Oil, natural gas, coal and uranium – the most common fuels in the world – are considered to be non-renewable, due to the eons it took to create them and mankind’s inability to synthesize similar fuels readily. All but uranium are called “fossil fuels” because of their genesis in decaying plant and animal matter. Together, oil, natural gas and coal account for about 85 percent of the world’s energy supply, a share that has changed little over recent decades. Nuclear power now provides 6.3 percent, a six-fold increase from 1973 levels.1
In 2005, petroleum products (including oils, gasoline and other liquid fuels, but not natural gas) provided 40.6 percent of the 100.3 quadrillion British Thermal Units (Btu), or “quads,” consumed in the U.S. Coal and natural gas each provided more than 22 percent of the Btu consumed nationwide; nuclear energy provided 8 percent; and hydropower and biomass provided less than 3 percent each.2
The Texas oil and gas industry has bolstered the state economy for a century. Oil and gas deposits are widely distributed throughout the state and offshore. Deposits of coal and uranium (which, when processed, produces nuclear power) are found in Texas, but not in quantities comparable to those of oil and gas. Combined, these fuels produce all but a small fraction of the state’s electricity; gasoline and diesel refined from oil likewise account for all but a small fraction of the state’s transportation fuels.
Oil, natural gas, coal and liquefied petroleum gases (LPGs) are called “hydrocarbons” because of their chemical structure, which is based on hydrogen and carbon atoms. Under heat and pressure, these elements bond and create chains of molecules in almost infinite combinations, each with unique properties. For example, the long “carbon chain” molecules that create crude oil can be heated and “cracked” in the refining process. (The longer the chain, the broader the variety of refined products it can produce.) The result is a variety of shorter molecule chains that give us waxes, liquids and gases such as paraffin, diesel, gasoline, kerosene, propane, butane and methane (natural gas), among others.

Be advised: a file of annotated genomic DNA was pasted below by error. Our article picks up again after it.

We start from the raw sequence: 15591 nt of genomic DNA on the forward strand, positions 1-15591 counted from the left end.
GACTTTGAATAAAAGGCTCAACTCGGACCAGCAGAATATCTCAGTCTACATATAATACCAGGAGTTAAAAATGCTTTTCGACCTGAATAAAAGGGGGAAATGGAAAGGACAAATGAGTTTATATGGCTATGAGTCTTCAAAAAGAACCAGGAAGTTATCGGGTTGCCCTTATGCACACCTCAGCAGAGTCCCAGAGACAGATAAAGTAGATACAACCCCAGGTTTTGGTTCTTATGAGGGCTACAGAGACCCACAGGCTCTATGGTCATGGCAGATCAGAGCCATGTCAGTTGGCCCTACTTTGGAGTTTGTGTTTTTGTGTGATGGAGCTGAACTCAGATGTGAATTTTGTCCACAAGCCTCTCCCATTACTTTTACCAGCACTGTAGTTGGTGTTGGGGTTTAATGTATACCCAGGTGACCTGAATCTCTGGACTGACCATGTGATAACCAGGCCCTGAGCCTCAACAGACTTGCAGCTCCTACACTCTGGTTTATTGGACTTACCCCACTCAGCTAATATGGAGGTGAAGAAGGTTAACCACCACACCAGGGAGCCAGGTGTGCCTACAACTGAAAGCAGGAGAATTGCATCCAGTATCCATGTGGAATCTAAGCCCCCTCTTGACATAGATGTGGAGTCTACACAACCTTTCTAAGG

Petroleum deposits, for the most part, formed at the bottom of ancient seabeds to become semi-solid, liquid and gaseous compounds. These deposits are now found as deep as tens of thousands of feet below the earth’s surface. As such, petroleum deposits generally can be extracted economically only by drilling. The exception is tar or oil sands, found in Canada and elsewhere in the world, which are near the surface and can be mined.3
Today, petroleum products and their derivatives supply almost all of the world’s transportation fuels, chemicals and plastics.
Coal is a combustible rock of varying hardness, moisture and mineral content. Coal deposits, called “seams,” must be excavated; commercial deposits generally are found either just below the surface or underground at depths up to 1,000 feet, although mine depths of more than 2,000 feet are not uncommon.4
Coal was widely used first as jewelry, then as fuel, by the Chinese six millennia ago and by the Romans in Britain four millennia later.5Today, coal is the world’s most common heating fuel. China, with the third-largest proven reserves in the world, is unique among developing countries in that coal is its preferred fuel for both heating and home cooking.6
Uranium is a mineral found throughout the world. Commercial concentrations of uranium ore are fairly widespread, including several in South Texas.
In its natural state, uranium is an ore that must be extracted via underground mining, open-pit mining or in-situ leach (ISL) mining. Open-pit and underground mining mechanically remove the uranium ore from on or below ground, break it up and send it to a mill where the uranium is removed.
ISL mining, also called solution mining, pumps a leach solution (commonly sulfuric acid or a weak alkaline solution, depending on the type of rock) through the ground to separate uranium from the source rock, and then extracts the uranium-bearing fluid from the formation. ISLcauses little surface disturbance or waste rock. The source rock must be permeable to the leach solution, however, and should be located in a geologic formation that prevents groundwater contamination.